“A constant and unnecessary uphill battle.”
That’s how the midwives’ union (MERAS) describes dealing with District Health Boards and the Government over pay equity negotiations and getting payments already agreed, paid to midwife union members.
MERAS Co-leader (Industrial), Jill Ovens, says the union has filed a compliance order in the Employment Relations Authority after DHBs advised that they cannot pay out a $6000 pro-rated pay equity lump sum agreed more than two months ago as part of the MECA (Multi-Employer Collective Agreement) settlement.
“The DHBs have told us the payment is on hold because Treasury has not released the funds. We have asked the Minister of Health Andrew Little, the Crown negotiator, and the DHBs to find out why there is a delay in paying out this agreed amount, but no one seems to know the answer. We are at a loss to understand what is going on?” says Ms Ovens.
MERAS says the DHBs are in breach of the MECA settlement as they have not paid the agreed “down payment” on the pay equity backpay that should have been paid to union members soon after the members ratified the MECA on 17 September. MERAS says members are “ropable”.
Auckland midwife, Victoria Christian, who is a member of the MERAS pay equity negotiating team, says members are telling her they feel disrespected with the hold on the pay equity lump sum and delays in DHBs implementing their new pay rates.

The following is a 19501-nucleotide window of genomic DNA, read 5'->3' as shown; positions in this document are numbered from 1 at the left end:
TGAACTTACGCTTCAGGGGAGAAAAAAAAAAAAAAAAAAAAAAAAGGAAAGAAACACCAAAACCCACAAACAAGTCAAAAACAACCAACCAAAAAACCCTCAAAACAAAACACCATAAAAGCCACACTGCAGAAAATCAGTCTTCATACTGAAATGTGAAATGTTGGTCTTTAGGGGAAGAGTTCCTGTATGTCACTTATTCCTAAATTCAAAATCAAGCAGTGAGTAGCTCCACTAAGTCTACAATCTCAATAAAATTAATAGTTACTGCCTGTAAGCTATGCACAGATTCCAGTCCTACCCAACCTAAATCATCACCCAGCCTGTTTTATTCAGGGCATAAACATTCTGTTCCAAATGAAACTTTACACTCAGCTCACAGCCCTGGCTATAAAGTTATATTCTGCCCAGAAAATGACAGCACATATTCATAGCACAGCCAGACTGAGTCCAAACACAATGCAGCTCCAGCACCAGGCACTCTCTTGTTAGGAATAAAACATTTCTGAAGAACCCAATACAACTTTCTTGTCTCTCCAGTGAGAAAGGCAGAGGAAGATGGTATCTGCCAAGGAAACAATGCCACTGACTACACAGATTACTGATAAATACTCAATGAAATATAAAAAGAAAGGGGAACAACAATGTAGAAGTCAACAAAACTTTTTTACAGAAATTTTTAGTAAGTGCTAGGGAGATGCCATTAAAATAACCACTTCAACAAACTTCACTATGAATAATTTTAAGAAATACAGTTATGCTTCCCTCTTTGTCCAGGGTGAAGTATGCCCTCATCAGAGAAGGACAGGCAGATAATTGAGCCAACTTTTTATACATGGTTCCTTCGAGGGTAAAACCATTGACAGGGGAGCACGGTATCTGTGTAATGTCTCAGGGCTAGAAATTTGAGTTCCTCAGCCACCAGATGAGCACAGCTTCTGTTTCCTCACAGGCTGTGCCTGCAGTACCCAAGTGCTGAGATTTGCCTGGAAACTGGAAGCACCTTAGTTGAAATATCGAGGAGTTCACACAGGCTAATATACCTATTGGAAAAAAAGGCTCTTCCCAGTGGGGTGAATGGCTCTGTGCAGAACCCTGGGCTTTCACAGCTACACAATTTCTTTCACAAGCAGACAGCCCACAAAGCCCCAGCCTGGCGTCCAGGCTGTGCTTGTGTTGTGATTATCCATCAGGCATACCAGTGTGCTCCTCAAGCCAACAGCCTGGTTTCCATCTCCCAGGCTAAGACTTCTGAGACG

“This creates animosity. Everyone is tired of having to constantly fight. Here we are at the epicentre of a pandemic, barely coping with chronic understaffing, and trying to do our best by women and their babies, while the Government seems to think it’s okay to ignore us. Is that because we are women?” she asks.
To add insult to injury, yesterday the DHBs again cancelled midwifery pay equity negotiations which were scheduled for next week.
“This is the fifth time over the last couple of months that negotiations have been cancelled at late notice. The DHBs are also in breach of the commitment the DHBs made in the MECA settlement to starting talks in September/October,” says Ms Ovens. “They have told us that they do not have a mandate from the Government to negotiate so they have to keep cancelling. It’s very frustrating.”
The pay equity bargaining for employed midwives is in the last stage of a three-year process which started in June 2018 when DHBs accepted the midwives’ claim that their relatively low pay was related to the fact that almost all midwives are women. The union claimed on behalf of their member midwives that the way their wages have been set over the past three decades has not recognised their unique skills, knowledge and responsibility.
MERAS says Treasury officials would have been well briefed about the agreements made as part of the MECA settlement back in August when the offer was made, and MERAS members called off their industrial action. They say midwives feel let down and see the hold-ups as another example of midwives as health professionals and midwifery in general, being undervalued.